Friday, February 22, 2008

Rights for all; including agency workers?!

In their book Break Through, Nordhaus and Schellenburger make the case for what they term "the politics of possibility" an alternative conceptual box to replace environmentalism. One of the primary outcomes of accepting this proposal is the need to take a more active interest in social issues, on the understanding that environmentalism is post-material, people will find it hard to support change and perticulalry environmental protection if they their basic needs are not met. For this reason I will be posting from time to time about significant developments that impact on peoples rights and sense of security.

Rights for All

According to the BBC a seemingly simple proposal by a Labour backbench MP to give agency workers the same benefits as other employees is being resisted by the Labour government and the Conservatives. It looks likely to be the biggest rebellion that Gordon Brown has faced as Prime Minister. It is difficult for many to accept that the Labour party has moved so far from it's roots with concerns for workers to a position of accepting free market dogma. The relative positions of the Confederation of British Industries and the union Unite gives and indication of where Labour's loyalty lies.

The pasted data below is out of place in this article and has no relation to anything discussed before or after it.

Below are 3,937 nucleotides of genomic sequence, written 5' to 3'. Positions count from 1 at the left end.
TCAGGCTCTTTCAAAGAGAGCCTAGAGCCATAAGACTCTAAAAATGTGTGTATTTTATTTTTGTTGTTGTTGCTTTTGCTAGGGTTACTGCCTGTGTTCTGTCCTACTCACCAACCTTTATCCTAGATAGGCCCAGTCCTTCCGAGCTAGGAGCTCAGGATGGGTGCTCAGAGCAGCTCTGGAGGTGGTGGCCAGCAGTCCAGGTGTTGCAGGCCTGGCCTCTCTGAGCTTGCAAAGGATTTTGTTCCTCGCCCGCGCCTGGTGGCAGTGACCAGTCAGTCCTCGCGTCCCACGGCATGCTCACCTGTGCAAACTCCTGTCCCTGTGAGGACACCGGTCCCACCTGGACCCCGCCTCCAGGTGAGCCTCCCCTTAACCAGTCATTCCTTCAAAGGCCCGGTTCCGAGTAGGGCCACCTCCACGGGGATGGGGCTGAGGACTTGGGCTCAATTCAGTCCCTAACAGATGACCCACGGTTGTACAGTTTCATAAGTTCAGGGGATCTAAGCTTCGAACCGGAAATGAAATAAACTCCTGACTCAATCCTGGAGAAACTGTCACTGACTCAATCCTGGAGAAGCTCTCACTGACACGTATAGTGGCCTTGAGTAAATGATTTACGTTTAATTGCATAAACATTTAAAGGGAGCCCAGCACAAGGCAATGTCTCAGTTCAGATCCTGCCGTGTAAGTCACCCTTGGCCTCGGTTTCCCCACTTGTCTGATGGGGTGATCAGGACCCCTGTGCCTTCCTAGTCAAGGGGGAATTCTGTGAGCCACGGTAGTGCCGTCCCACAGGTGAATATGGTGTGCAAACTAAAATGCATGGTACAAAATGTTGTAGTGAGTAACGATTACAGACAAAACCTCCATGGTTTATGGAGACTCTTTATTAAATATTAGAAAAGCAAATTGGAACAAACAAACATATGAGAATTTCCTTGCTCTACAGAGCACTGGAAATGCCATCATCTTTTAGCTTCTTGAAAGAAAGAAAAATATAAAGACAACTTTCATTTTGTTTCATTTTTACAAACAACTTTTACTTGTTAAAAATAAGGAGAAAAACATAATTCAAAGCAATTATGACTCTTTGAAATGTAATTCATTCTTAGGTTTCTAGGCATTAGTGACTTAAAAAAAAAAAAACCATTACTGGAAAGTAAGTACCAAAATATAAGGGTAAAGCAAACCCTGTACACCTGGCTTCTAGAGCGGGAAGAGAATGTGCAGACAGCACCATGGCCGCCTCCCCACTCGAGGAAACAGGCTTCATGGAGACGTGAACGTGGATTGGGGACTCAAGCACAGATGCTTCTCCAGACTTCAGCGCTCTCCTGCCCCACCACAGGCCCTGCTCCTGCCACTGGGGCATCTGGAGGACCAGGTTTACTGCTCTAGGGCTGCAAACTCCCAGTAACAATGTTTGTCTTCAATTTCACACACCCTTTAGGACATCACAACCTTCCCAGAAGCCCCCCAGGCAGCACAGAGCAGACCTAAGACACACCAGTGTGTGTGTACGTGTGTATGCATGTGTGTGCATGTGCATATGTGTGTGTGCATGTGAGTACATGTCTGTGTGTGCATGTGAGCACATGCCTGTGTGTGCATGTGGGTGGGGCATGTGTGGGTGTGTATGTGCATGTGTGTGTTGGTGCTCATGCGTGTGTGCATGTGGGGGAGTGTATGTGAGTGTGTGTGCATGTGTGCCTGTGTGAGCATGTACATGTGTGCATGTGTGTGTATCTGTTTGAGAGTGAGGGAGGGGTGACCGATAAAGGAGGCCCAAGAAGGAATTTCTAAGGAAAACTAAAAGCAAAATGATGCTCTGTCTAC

"The CBI warned that new rights for agency staff discussed by the EU
employment ministers would cost up to 250,000 jobs. The union Unite is
campaigning for equal rights for agency workers, saying there should be a "level
playing field" with permanently employed people."

The phrase 'flexible labour marker' is particularly Orwellian, it's real meaning is insecurity. It seems quite unlikely that a anything other than environmental damage can result from a nation with a million extra people without the rights--the security--in employment that the rest of the nation enjoys.
"More than one million people are employed via agencies, which means they do not get benefits such as sick pay."

This Bill has only been introduced due to a failure to reach an agreement at the European level, due in large part to the UK.
"The UK opposed the proposals, saying it would damage the country's flexible
labour market
and hit jobs, but the legislation will be discussed again this

Labour MP Bill Miller who introduced the bill said:
"In economic terms, we are not going to succeed if we try and undercut the lowest terms and conditions of employment in the world, we are going to succeed if we have a highly skilled, highly trained workforce...The way in which a lot of employers are using agencies to drive down pay and conditions is not a long-term, constructive solution; it's good old British short-termism which is
good for just that but not good for Britain in the world as portrayed by the
prime minister in his speech at Davos."


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